Dollar store stir fry ingredients.

You only need a few ingredients for this meal: canned luncheon meat (like Spam), a packet of instant ramen, a bag of frozen vegetables, and a little cooking oil to help the Spam crisp up (you might not even need this if your luncheon meat is high enough fat and you’re using a non-stick skillet).

Spam being cut into pieces.

Slice one 7 oz. can of luncheon meat into pieces.

Fried luncheon meat in a skillet.

Add a little oil to a skillet and heat over medium. Add the sliced luncheon meat to the skillet and fry until browned and crispy (3-5 minutes).

Boiled ramen noodles in a pot, drained.

Meanwhile, bring a small pot of water to a boil. Once boiling, add the ramen noodles, without the seasoning packet, and boil until tender (about 3 minutes). Drain the noodles.

Frozen vegetables added to the skillet.

Turn the heat in the skillet up to medium-high and add one 12oz. bag of frozen stir fry vegetables. Stir and cook until the vegetables are heated through.

Noodles and seasoning added to the skillet.

Add the cooked and drained noodles to the skillet along with about half of the seasoning packet from the ramen noodles.

Finished Spam stir fry noodles in the skillet.

Toss the noodles together with the meat, vegetables, and seasoning. Taste and add more seasoning to your liking. Since the luncheon meat is pretty salty, I only used about half of the seasoning packet total.

Overhead view of a bowl of spam stir fry noodles with a fork.

Serve the easy Spam stir fry and enjoy!

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  1. I was recently at a trendy Korean restaurant, and they were selling Spam, so I guess you are ahead of the curve!

  2. As long as you’re introducing spam to the repertoire, may I recommend spam musubi? Very easy and budget friendly.

  3. Can we have a whole post on how to work with frozen vegetables?

    This recipe is interesting but I’ve never tried frozen vegetables in a stir-fry and now you’ve got me wondering why not?

    1. I second this request. I definitely have frozen veggies I use on repeat. For me, that’s spinach, peas, edamame, and corn. Onions would probably be another example for many, we just have a serious onion aversion in our house so we don’t cook with them at all. I think awhile ago you posted a recipe on roasting frozen broccoli, which I tried and it just didn’t work out for me. But would love some more ideas because I feel like I’m missing out on a lot of time and money saving opportunities by not using frozen veggies.

  4. This recipie is a hoot. Just like the rest of the Dollar Store Dinner series.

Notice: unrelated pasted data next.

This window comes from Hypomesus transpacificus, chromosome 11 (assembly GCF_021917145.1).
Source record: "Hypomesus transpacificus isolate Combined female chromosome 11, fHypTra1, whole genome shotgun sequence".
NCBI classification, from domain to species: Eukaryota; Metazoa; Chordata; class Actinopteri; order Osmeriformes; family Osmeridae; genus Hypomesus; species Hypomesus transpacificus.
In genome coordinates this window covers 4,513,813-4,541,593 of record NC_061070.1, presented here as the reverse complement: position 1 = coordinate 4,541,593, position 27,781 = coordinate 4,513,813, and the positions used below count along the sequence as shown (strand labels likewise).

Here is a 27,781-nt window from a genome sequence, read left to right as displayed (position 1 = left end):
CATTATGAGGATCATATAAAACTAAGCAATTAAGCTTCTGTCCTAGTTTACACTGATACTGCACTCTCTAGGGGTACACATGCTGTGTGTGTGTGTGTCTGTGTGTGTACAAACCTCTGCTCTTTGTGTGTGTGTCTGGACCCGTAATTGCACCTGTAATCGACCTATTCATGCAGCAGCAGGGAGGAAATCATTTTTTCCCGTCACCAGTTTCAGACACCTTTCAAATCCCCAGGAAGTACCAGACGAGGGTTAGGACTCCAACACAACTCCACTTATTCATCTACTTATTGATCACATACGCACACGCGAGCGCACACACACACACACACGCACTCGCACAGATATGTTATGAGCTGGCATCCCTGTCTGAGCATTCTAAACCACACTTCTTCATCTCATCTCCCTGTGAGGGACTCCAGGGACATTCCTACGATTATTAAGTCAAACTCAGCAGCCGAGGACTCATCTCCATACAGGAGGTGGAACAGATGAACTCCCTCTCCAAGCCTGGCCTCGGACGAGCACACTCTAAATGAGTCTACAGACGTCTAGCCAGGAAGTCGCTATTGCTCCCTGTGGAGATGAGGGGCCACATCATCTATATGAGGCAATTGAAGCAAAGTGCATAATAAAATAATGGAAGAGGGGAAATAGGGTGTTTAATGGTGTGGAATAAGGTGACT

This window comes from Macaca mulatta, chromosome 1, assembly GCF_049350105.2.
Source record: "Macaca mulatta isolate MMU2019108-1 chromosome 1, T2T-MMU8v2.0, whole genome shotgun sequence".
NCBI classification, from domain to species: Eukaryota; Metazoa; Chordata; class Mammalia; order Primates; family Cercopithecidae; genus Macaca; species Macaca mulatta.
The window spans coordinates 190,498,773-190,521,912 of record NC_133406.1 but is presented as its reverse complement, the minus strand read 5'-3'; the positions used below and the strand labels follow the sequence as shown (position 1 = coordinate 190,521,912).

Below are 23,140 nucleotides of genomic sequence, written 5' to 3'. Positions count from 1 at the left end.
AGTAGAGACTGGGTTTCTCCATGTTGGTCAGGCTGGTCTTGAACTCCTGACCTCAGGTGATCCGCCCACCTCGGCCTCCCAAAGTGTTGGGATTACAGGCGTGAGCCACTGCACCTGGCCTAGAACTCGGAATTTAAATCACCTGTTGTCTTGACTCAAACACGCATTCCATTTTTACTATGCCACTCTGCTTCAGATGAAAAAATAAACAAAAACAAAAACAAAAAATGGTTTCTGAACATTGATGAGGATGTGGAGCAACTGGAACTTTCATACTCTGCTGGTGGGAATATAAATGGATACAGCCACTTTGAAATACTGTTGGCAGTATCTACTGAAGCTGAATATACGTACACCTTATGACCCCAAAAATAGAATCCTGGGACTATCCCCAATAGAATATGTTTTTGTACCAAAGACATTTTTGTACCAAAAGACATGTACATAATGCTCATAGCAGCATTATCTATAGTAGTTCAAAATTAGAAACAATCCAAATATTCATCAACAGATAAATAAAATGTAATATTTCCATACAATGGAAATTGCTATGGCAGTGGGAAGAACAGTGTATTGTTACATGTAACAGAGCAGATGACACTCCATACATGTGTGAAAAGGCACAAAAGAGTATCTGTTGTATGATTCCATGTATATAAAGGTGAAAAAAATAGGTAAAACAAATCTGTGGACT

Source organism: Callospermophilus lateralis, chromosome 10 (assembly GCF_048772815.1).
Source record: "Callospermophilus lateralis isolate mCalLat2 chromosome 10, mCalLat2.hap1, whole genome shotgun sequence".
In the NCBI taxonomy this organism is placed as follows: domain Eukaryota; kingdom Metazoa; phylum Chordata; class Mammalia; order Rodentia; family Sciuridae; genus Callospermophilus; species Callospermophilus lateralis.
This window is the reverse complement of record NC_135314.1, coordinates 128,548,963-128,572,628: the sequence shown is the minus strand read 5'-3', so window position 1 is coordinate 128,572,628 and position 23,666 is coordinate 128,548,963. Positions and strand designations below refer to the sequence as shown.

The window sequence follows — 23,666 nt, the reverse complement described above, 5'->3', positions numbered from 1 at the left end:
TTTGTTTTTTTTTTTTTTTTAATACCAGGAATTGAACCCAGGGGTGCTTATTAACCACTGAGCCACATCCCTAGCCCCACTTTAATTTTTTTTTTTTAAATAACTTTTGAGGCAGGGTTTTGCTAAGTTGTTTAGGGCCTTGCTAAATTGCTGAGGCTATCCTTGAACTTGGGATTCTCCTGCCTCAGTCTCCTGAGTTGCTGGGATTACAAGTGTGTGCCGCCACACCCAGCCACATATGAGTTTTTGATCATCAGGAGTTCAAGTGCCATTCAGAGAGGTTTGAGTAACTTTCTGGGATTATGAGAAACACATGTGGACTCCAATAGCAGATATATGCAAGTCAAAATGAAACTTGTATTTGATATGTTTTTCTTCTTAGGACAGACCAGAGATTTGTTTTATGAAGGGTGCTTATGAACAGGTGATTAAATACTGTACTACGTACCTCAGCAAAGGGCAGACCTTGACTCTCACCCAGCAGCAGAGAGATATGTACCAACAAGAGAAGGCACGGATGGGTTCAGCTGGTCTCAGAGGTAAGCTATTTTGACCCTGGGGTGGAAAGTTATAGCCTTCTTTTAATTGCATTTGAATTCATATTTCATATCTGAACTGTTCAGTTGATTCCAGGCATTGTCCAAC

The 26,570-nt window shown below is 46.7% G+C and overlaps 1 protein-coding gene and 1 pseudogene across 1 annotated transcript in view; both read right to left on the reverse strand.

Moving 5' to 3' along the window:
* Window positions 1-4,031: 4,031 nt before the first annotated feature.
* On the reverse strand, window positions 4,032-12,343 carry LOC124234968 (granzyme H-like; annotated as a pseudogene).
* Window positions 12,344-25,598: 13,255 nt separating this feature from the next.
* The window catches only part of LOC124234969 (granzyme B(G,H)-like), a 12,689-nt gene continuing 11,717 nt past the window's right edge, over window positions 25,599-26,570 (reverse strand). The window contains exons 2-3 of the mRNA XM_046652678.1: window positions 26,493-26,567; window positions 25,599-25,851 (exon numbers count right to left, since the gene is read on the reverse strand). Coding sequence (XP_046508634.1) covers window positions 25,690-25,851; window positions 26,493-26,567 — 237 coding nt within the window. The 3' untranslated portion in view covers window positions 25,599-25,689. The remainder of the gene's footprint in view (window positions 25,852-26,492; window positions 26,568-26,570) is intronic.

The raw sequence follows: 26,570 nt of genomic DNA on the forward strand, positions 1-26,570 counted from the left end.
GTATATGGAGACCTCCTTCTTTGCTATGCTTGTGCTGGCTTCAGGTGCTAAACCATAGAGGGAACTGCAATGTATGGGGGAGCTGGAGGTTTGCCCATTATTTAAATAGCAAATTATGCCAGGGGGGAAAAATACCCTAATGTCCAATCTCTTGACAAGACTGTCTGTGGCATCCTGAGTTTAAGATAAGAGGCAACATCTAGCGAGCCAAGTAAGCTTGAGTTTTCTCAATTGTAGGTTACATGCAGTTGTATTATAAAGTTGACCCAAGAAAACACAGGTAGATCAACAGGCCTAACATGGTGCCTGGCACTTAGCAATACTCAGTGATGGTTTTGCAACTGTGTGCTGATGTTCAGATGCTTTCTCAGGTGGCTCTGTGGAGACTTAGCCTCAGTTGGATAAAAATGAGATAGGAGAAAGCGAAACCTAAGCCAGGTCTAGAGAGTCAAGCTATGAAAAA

Please keep this up.

  5. I think these Dollar Store Dinners are a great feature! Not everyone has access to big grocery stores and it’s hard to find simple, good recipes that don’t have a long ingredient list and are inexpensive. Thanks for this, Beth!

  6. I once heard Martha Stewart on the NPR show “Wait Wait Don’t Tell Me.” The host asked her what she would do with a can of Spam. She didn’t even hesitate – she said she would thinly slice it, fry it in butter, and serve it with a crusty baguette!
    My dad grew up dirt poor and still had a taste for Spam (and potted meat) long after he could afford to eat whatever he wanted. He fried his Spam and ate it with fried eggs and toast.

    1. My first boss (who I absolutely adored and was such a mentor to me) grew up dirt poor on a tobacco farm in eastern NC. He was very financially secure by the time I knew him, yet his go-to weekday lunch was tinned sardines and saltine crackers.

  7. I like simple cooking with food you have in your cupboards not fancy food you only use once in a blue moon

  8. I WISH Spam was still a dollar! :D
    I do a ghetto version of this more often than I’d like:
    Microwave the noodles in a bowl with water for 3 minutes
    Throw in some frozen veggies while the water is cooling and the Spam is getting crispy on the stove
    Drain the noodles/veggies and add my own sauce (I keep jars of peanut butter/dan dan sauce, yakisoba sauce and pad thai sauce that I pre-make)
    Top with the Spam.
    And just a tip: the thinner you slice the Spam, the more crispy and delicious it gets! Better than bacon! :D

    1. Cindy do you have recipes for peanut butter/dan dan sauce, yakisoba sauce and pad thai sauce that you would be able to share?

      1. Hello, Jamie- I just dig them up online and simplify/modify the more exotic ingredients (like peanut butter for sesame paste), and leave out stuff that I don’t like (like 5 spice mix). I usually leave out the meat too. Beth has a great recipe for yakisoba sauce – that’s been my go-to for years!
        The main reason I make my own sauces is to control the ingredients and lower sodium content (like Wok Mei oyster sauce has about 1/3 the sodium of what they usually have, and lower sodium soy sauce is everywhere). I love Asian food (I’m Asian), but can’t handle all the sodium.

  9. I recently had to live somewhere for a full year where the only grocery store I could reach was a Five Below. There was no public transportation option for me to get to a store with fresh food, and I didn’t have a car. Though I’m no longer in that situation, I’m still happy to see recipes that could have helped there, because it was pretty awful. Thank you for making this series of posts!